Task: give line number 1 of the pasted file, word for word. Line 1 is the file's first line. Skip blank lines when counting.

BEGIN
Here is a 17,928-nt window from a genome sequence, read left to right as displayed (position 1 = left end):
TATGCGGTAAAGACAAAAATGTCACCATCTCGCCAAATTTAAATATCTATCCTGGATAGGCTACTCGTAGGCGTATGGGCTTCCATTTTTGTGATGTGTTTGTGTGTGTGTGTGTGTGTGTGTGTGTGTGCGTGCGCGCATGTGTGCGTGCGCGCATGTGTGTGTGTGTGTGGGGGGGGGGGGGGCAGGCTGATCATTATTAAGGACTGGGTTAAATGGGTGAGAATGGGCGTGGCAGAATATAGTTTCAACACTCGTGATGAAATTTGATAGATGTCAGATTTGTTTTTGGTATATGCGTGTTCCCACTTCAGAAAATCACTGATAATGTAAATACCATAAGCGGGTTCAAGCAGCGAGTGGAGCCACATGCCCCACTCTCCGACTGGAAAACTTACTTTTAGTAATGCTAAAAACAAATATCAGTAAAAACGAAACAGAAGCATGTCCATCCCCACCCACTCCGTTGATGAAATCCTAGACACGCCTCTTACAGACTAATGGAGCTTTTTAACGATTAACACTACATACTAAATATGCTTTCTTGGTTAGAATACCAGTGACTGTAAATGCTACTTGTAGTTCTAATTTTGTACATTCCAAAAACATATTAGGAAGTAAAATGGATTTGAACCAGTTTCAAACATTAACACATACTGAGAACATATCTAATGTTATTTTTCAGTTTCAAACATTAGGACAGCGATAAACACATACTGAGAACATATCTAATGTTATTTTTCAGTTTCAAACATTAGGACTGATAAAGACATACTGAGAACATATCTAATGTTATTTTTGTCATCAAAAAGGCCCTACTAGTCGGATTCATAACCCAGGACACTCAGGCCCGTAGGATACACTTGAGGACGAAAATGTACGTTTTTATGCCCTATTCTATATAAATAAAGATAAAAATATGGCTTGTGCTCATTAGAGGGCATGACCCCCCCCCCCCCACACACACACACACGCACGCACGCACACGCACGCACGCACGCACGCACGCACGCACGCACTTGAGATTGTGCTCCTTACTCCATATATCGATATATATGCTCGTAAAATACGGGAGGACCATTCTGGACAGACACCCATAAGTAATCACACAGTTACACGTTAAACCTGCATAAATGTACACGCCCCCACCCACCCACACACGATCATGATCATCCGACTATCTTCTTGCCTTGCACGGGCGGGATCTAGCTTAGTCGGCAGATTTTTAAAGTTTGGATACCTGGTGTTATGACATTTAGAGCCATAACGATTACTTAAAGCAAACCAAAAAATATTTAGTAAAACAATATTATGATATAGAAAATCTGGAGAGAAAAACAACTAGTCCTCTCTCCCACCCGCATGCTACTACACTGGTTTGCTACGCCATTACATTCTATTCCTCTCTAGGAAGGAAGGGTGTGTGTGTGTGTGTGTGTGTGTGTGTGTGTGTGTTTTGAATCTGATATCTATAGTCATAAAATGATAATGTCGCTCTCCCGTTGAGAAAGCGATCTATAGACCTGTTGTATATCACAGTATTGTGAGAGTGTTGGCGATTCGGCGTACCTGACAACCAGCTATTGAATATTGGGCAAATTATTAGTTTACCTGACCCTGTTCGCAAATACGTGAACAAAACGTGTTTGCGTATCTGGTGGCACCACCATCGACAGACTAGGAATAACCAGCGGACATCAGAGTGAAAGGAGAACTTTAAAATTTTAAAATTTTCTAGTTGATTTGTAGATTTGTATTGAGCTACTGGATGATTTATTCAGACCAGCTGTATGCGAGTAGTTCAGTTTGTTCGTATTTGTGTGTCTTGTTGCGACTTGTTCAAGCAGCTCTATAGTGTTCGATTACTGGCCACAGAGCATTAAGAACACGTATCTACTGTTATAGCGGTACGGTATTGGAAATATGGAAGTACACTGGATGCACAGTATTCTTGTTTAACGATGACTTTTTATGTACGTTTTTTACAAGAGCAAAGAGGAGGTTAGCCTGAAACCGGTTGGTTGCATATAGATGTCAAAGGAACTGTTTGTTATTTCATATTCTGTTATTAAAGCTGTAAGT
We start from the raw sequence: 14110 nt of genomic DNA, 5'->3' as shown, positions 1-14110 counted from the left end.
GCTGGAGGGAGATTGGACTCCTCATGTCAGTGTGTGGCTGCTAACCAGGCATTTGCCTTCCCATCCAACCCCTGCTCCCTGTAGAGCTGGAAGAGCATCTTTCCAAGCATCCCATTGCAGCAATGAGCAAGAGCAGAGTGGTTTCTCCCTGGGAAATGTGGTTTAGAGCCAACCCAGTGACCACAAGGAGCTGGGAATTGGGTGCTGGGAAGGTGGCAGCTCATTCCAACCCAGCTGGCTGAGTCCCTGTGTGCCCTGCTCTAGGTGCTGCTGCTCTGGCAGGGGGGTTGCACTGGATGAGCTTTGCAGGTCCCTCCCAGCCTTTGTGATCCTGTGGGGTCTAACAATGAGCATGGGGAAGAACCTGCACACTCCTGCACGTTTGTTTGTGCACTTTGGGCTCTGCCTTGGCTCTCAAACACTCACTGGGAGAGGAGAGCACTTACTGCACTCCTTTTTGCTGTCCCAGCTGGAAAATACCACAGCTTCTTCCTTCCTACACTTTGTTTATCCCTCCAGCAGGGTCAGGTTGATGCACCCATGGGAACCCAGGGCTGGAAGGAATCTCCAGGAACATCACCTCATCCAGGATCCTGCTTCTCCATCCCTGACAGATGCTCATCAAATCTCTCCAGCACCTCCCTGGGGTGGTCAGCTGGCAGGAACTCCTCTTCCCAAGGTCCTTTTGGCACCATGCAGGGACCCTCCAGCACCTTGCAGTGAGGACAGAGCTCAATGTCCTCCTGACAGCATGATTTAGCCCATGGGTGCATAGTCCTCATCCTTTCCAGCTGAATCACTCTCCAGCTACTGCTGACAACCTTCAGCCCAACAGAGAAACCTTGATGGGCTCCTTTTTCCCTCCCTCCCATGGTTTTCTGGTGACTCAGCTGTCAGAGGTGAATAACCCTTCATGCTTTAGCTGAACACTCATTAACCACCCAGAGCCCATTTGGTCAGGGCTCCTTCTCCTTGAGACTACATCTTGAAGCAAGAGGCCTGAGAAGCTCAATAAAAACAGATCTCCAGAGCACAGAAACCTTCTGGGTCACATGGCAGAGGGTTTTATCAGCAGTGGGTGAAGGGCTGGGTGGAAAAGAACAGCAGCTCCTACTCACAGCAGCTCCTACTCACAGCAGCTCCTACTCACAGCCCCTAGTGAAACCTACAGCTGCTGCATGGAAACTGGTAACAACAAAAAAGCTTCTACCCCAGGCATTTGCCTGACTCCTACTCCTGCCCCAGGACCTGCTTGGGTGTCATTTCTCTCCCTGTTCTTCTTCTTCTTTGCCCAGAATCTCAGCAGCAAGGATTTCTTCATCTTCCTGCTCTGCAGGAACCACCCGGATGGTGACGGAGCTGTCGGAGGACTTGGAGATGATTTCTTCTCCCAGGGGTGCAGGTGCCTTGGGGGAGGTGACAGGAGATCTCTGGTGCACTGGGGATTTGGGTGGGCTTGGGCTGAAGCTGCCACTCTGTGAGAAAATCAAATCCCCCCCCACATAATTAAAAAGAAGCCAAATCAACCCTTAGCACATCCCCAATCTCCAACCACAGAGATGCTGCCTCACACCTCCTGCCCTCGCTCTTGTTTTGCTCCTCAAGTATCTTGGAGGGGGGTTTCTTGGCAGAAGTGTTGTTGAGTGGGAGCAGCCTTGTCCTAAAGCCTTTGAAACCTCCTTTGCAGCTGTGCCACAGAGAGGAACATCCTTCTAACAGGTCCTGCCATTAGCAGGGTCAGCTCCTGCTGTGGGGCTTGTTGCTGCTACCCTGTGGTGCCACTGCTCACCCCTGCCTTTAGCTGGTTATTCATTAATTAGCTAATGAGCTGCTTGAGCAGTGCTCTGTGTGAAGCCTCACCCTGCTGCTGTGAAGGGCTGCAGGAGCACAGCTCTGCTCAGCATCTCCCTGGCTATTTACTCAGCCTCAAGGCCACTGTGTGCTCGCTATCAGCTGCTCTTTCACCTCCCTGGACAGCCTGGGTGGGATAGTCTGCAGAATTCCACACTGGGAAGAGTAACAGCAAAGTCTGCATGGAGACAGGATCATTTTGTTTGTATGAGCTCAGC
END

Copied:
Here is a 17,928-nt window from a genome sequence, read left to right as displayed (position 1 = left end):